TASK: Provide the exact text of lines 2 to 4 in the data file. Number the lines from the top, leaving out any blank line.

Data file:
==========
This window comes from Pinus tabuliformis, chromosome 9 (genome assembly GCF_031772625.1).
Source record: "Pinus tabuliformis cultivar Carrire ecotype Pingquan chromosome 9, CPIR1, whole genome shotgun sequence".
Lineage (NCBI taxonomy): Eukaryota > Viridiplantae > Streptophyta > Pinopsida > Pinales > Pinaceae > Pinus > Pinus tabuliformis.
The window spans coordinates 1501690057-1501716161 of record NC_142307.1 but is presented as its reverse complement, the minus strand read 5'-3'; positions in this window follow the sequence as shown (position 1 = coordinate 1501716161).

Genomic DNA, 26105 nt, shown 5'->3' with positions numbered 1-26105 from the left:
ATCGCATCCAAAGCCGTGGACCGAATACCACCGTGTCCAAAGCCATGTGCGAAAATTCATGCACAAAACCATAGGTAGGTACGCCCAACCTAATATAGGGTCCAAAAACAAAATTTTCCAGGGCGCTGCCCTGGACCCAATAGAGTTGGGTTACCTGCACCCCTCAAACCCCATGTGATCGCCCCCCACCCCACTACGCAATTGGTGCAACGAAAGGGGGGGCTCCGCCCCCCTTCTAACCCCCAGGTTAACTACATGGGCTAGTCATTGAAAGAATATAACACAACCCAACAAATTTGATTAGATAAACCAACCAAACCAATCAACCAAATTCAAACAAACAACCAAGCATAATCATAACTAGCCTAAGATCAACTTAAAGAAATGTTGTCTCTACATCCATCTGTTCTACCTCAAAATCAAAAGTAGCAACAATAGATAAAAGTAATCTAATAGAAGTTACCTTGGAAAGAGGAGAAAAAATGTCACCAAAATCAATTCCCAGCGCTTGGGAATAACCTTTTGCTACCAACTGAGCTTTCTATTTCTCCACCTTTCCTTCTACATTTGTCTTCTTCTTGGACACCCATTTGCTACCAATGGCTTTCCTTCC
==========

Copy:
Source record: "Pinus tabuliformis cultivar Carrire ecotype Pingquan chromosome 9, CPIR1, whole genome shotgun sequence".
Lineage (NCBI taxonomy): Eukaryota > Viridiplantae > Streptophyta > Pinopsida > Pinales > Pinaceae > Pinus > Pinus tabuliformis.
The window spans coordinates 1501690057-1501716161 of record NC_142307.1 but is presented as its reverse complement, the minus strand read 5'-3'; positions in this window follow the sequence as shown (position 1 = coordinate 1501716161).